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October 15, 2012
Australia's captain and selector Michael Clarke has flatly denied reports that Brad Haddin's Test career has been terminated, opening the way for his younger rival Matthew Wade to take the gloves for the first Test of the summer against South Africa in Brisbane.
Clarke and the rest of the selection panel, comprising the national selector John Inverarity, the coach Mickey Arthur, Rod Marsh and Andy Bichel, met in Sydney on Monday afternoon following Cricket Australia's season launch for a planning meeting. However Clarke was adamant that no decision had been made on whether Haddin would reclaim the Test place he gave up for personal reasons in the West Indies earlier this year.
"I'm one of five selectors and if you're asking me as a selector that's completely false, it hasn't been discussed," Clarke said. "It obviously is a topic for discussion and will be spoken about over the next couple of weeks that's for sure. It's probably one of the most important decisions that needs to be made leading up to the first Test match, and whoever gets left out it is going to be tough on them.
"Not only have they both performed at the highest level, Hadds has a lot of experience and has been successful over a long period of time, Wadey's done every single thing in his power to make the most of his opportunity - he got a hundred in his last Test match. So it's going to be a tough decision. I know the selectors and I will be discussing that over the next couple of weeks.
"We need to talk about it, the selection panel need to talk about it. We need to see both sides, and we'll pick the best XI for that game, that opposition, those conditions. That's the only way you can do it. It's not personal, it's about what we think is the best team for that first Test.
"It has been a tough time for Hadds - any single one of us would've made the exact same decision that Brad did in regards to going home and making sure he was there to support his family. He certainly knows how I feel about that and I have openly supported him on that.
"The other side is Matthew Wade cannot do anything more to be selected for that first Test. He has performed as well as any player, he has made the most of his opportunities, he's an amazing talent, and he's going to be a big player for Australian cricket over a long period of time."
Since his early exit from the Caribbean, Haddin has undergone a full pre-season with New South Wales and made a century for the Blues in their Sheffield Shield match against Tasmania at Bankstown Oval before flying to South Africa to lead the Sydney Sixers in the Twenty20 Champions League. Wade, meanwhile, had his struggles on the ODI tour of England and had limited batting opportunities in the UAE and Sri Lanka, though he kept soundly throughout.
However a match-turning innings of 89 for Victoria against Queensland on a lively Gabba pitch last week may prove pivotal in the duel for the keeping spot, as Wade demonstrated his capacity for making runs in the sort of pace-friendly environment likely to be relished by South Africa's vaunted trio of Dale Steyn, Morne Morkel and Vernon Philander next month.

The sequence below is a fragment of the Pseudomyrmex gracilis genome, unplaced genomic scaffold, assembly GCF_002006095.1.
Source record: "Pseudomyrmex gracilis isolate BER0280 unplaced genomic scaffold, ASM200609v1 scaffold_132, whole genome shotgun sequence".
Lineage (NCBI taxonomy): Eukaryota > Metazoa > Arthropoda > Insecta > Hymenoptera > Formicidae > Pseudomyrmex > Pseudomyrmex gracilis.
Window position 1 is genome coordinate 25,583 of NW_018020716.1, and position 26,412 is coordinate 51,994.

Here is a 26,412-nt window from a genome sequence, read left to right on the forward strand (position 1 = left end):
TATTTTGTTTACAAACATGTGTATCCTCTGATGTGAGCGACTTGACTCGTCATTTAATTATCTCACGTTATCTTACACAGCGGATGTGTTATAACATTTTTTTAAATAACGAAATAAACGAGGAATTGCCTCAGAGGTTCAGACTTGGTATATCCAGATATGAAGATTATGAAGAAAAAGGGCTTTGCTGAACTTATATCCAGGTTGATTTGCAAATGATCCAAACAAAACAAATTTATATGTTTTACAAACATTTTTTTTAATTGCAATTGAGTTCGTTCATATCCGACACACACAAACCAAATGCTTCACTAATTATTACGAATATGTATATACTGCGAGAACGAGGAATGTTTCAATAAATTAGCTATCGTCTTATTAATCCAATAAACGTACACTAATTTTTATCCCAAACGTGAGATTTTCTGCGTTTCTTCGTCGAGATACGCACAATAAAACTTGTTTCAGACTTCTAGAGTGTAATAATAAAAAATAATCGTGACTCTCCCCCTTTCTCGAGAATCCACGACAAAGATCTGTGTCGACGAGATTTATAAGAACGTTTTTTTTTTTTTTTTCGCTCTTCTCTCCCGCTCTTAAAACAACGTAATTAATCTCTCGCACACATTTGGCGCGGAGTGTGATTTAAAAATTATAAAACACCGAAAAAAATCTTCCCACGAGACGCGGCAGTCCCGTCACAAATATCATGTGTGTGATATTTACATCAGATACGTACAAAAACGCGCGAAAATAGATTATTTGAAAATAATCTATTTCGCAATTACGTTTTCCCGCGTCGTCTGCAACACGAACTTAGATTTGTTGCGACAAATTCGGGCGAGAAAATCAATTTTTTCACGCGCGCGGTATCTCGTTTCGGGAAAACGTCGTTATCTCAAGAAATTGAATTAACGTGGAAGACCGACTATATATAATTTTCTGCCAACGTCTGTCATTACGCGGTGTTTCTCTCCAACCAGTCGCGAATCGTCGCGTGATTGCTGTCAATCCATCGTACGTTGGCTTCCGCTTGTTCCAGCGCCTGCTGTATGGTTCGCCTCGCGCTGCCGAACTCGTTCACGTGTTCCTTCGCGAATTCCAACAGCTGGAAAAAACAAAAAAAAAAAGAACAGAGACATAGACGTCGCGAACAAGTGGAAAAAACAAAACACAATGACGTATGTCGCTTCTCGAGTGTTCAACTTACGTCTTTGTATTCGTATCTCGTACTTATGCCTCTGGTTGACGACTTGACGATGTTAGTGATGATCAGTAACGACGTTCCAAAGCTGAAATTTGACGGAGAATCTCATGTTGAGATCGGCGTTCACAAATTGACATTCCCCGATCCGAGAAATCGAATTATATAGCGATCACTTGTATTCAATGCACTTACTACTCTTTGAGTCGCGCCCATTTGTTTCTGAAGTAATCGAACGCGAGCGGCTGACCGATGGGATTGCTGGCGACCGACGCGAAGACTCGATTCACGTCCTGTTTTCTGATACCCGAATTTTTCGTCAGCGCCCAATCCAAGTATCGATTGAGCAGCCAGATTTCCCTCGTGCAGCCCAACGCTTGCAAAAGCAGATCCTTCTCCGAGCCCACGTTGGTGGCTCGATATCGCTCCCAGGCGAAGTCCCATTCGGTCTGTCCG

Ricky Ponting, having watched Haddin's entire Test career from up close, said the 35-year-old still had plenty to offer, but acknowledged the difficulty of the decision. "There are arguments for both at the moment, Hadds is a great mate of mine and we've got lots of off-field memories," Ponting said. "I saw him up close and personal a couple of weeks ago in the Shield game in Bankstown and he played beautifully, hit the ball really well and kept very, very well.
"So I know his game's in really good shape. Then you look at Matty Wade, he has really grabbed his opportunity, made a brilliant hundred in the Caribbean, he has had a great game up in Brisbane last week, so there are two great arguments to be put there as far as selection is concerned. Every Australian side that's picked, there are always a few guys who think they're unlucky or hard done by, and one of those two guys is going to miss selection for Brisbane.
"I've got no doubt in my mind that Hadds has a lot to offer, and I saw it up close in that Shield game. I don't think anyone will be writing Brad off, he's a great character to have around the team, and he's an unbelievable talent with bat and gloves."
The most influential voice at the selection table may well be that of Marsh, the former gloveman who has worked extensively with Haddin in the past. More recently Marsh was a tour mentor for Wade, spending plenty of time with the younger man on the West Indies tour as he fought an ultimately successful battle to adapt to extremely unfamiliar and challenging conditions for both wicketkeeping and batting.
Daniel Brettig is an assistant editor at ESPNcricinfo. He tweets hereFeeds: Daniel Brettig
© ESPN Sports Media Ltd.
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